• Add between 8 and 15tbsps of rice milk.  If you are using real eggs you will need to add less, about 8 tbsps.  If using egg replacer, go ahead and add up to 15tbsps.  If using wheat flour, add between 8 and 10 tbsps.  You are aiming for a soft dropping consistency.  The thing with gluten free flour and xanthan gum is that they just keep absorbing...don’t worry too much about it, but err on the side of too wet rather than too dry, but it must all hold together like a ‘real’ cake mix, don’t let it get too sloppy. Oh god, now you’re worried aren’t you...?
  • Pour your brownie mix into the tin and bake for 20 minutes or until it has set and risen slightly (it won’t rise much)
  • Remove from oven and let it cool in the tin
  • For the icing/frosting: Grate the 2cm cube of ginger, set aside.  Melt the chocolate in a bain marie (bowl balanced on saucepan with boiling water in it. Don’t let the bowl touch the water).  
  • Off the heat add the dairy free margarine, agave syrup/honey (or golden syrup) and grated ginger.  Stir until the margarine has melted
  • Spread it over the brownies and leave to set
  • Yum. Get your kids to give you scores out of 10, but ignore what they say, we know these are lovely

© Pig in the Kitchen All Rights Reserved

Tuesday, 23 August 2011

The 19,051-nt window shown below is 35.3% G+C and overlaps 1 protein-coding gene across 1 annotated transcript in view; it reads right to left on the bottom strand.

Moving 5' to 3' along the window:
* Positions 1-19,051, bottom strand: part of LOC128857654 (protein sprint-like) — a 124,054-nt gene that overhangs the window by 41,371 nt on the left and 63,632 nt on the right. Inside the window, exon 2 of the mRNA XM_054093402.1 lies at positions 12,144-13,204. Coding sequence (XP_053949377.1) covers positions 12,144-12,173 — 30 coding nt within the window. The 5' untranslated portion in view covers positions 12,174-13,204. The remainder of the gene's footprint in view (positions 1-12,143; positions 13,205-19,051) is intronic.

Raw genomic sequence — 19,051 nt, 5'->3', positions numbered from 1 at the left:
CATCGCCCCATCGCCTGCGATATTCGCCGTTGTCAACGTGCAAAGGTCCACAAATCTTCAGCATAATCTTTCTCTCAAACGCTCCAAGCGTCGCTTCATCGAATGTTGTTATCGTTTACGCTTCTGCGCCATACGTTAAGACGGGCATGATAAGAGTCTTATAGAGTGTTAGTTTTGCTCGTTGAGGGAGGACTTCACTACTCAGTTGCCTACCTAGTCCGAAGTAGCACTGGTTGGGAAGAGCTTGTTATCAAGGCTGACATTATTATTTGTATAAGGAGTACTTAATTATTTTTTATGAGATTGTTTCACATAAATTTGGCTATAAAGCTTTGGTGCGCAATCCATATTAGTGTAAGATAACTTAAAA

Pig in the Kitchen is on

This is a bit weird.  But do you think fancies me?  Why else would they put so many of my recipes on their website?

Oh.  Or do you think it's because I'm a super-talented allergy food blogger who is quietly transforming the face of allergy cooking but no-one has really realised?

Hmmm.  I think the 'Channel 4 fancies me' option might be more credible.

Well, whatever the reason, thank-you, thank-you to the lovely Celia Plender and the equally lovely Nancy Whiting.  All very exciting indeed.

So why don't you head on over to the site and have a look?  

And, ahem, if you wanted to, you know, 'rate' my recipes, or simply write a 300 word comment about my general amazingness, I would have no problem with that at all.


© Pig in the Kitchen All Rights Reserved

Monday, 22 August 2011

Pear Crumble (Gluten free, vegan)